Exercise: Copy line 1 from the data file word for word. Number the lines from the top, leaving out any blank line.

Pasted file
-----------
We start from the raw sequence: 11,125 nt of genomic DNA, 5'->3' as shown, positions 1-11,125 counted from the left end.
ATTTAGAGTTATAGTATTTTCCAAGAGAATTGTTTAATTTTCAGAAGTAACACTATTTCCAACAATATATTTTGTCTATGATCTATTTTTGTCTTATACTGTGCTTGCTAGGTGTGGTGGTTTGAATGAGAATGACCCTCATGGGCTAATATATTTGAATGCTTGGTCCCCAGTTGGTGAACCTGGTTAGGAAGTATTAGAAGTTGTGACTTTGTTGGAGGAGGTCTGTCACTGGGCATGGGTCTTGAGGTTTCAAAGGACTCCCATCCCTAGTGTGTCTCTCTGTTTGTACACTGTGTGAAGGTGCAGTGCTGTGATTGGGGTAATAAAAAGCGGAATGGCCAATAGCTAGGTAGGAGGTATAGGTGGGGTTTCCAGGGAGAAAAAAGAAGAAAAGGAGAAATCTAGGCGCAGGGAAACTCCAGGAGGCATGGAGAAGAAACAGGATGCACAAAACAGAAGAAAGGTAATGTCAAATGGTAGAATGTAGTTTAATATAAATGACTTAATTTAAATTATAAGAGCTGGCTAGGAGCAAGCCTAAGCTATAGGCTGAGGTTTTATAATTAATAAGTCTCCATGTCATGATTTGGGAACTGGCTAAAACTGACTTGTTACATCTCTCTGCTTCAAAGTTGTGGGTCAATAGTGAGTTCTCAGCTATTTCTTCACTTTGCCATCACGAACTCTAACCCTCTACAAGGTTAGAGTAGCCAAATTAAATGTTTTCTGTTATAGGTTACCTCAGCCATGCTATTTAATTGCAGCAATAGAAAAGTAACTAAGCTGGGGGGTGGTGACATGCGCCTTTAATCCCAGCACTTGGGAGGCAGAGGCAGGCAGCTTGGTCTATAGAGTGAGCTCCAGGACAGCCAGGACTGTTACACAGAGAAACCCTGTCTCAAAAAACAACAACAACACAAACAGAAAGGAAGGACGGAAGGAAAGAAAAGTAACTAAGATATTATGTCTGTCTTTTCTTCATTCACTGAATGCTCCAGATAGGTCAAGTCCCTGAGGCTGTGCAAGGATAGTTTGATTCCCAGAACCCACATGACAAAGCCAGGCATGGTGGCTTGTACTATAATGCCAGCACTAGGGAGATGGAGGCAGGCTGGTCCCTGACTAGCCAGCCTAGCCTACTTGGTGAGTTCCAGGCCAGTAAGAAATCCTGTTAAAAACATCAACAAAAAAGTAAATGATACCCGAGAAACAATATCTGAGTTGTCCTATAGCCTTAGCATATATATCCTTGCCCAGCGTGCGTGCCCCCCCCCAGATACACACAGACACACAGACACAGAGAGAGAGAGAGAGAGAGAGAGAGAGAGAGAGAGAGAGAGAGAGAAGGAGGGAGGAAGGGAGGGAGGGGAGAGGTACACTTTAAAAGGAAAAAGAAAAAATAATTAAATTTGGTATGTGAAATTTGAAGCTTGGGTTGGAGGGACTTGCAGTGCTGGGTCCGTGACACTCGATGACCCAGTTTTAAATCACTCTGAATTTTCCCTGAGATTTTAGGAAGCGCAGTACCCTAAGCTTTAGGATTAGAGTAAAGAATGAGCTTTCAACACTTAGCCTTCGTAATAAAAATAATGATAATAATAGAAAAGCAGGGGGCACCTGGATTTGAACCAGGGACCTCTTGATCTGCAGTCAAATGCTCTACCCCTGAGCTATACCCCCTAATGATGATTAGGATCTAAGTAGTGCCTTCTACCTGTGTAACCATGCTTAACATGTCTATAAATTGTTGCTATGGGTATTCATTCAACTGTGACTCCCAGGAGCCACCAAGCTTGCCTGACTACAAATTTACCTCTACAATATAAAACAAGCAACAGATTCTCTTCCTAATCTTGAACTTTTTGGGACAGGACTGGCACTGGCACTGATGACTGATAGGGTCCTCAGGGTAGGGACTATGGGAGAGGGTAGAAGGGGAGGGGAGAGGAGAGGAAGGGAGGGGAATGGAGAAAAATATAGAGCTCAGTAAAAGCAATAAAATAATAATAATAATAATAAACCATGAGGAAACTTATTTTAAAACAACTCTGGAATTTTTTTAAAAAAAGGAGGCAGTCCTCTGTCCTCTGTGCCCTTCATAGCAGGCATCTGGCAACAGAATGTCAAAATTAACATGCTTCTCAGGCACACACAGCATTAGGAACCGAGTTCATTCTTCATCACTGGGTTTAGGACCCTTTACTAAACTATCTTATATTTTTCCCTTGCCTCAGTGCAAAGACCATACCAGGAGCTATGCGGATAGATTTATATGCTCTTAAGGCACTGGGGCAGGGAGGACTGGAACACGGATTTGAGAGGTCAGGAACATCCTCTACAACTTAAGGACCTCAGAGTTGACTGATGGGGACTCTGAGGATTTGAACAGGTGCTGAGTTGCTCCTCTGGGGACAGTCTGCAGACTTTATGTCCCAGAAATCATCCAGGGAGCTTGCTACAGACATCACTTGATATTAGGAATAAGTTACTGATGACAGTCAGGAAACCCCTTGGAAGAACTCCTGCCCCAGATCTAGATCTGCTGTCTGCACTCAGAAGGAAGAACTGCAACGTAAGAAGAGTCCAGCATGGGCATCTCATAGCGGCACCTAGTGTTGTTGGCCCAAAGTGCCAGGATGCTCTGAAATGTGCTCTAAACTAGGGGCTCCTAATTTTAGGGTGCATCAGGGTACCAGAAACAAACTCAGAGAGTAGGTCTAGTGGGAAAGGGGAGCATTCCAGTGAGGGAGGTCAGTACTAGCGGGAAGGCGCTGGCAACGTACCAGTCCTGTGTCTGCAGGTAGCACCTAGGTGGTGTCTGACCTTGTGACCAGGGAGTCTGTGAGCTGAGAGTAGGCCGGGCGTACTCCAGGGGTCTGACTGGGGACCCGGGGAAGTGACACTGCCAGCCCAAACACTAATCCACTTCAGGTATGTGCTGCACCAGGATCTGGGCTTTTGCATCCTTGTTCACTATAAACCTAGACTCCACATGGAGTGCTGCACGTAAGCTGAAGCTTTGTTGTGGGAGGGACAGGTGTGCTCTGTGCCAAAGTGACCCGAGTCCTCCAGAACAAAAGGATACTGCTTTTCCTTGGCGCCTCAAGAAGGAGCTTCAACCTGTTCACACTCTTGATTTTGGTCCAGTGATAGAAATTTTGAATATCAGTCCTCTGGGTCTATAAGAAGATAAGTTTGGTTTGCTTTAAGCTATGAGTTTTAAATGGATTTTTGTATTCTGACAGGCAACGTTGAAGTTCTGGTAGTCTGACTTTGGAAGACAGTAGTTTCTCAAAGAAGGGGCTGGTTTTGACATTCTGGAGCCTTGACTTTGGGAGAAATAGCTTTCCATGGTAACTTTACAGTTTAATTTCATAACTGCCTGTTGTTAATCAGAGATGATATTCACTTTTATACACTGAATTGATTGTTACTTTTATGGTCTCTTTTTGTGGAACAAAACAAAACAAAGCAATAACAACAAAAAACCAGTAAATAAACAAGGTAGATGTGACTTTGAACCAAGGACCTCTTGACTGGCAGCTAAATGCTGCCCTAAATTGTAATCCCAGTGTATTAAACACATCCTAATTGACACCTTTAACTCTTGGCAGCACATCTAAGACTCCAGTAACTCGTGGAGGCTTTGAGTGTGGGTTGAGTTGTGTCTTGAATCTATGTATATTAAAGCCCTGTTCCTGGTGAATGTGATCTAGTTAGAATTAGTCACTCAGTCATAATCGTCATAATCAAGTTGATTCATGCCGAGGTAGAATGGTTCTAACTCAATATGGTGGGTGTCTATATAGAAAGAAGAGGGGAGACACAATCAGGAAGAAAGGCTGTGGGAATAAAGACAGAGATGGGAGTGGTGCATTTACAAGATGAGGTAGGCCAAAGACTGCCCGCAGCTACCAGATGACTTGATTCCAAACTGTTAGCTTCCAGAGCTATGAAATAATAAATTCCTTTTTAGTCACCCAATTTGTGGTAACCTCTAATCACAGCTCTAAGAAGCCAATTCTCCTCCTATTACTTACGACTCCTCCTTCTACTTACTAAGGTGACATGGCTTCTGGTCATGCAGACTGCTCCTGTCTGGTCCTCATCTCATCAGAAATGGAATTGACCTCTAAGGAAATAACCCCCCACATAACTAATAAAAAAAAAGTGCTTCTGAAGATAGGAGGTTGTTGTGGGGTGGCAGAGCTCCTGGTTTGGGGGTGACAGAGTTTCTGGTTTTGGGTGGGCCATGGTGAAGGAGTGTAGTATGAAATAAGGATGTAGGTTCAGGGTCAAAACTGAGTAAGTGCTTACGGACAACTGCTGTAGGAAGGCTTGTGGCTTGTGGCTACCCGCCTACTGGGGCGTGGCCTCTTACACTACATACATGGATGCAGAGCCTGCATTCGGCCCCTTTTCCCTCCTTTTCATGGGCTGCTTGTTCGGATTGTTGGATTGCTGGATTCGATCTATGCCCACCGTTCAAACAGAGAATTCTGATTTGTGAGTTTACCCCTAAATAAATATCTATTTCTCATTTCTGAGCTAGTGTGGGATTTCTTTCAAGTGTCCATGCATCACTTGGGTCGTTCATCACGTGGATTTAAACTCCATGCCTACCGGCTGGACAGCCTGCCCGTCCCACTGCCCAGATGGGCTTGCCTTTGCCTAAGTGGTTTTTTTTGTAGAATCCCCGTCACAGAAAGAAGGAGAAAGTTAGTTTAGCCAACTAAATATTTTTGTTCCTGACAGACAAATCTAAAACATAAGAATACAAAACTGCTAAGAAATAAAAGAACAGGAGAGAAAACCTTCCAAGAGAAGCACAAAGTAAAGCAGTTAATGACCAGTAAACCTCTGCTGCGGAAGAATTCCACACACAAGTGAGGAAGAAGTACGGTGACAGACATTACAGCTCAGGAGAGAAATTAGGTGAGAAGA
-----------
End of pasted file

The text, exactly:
We start from the raw sequence: 11,125 nt of genomic DNA, 5'->3' as shown, positions 1-11,125 counted from the left end.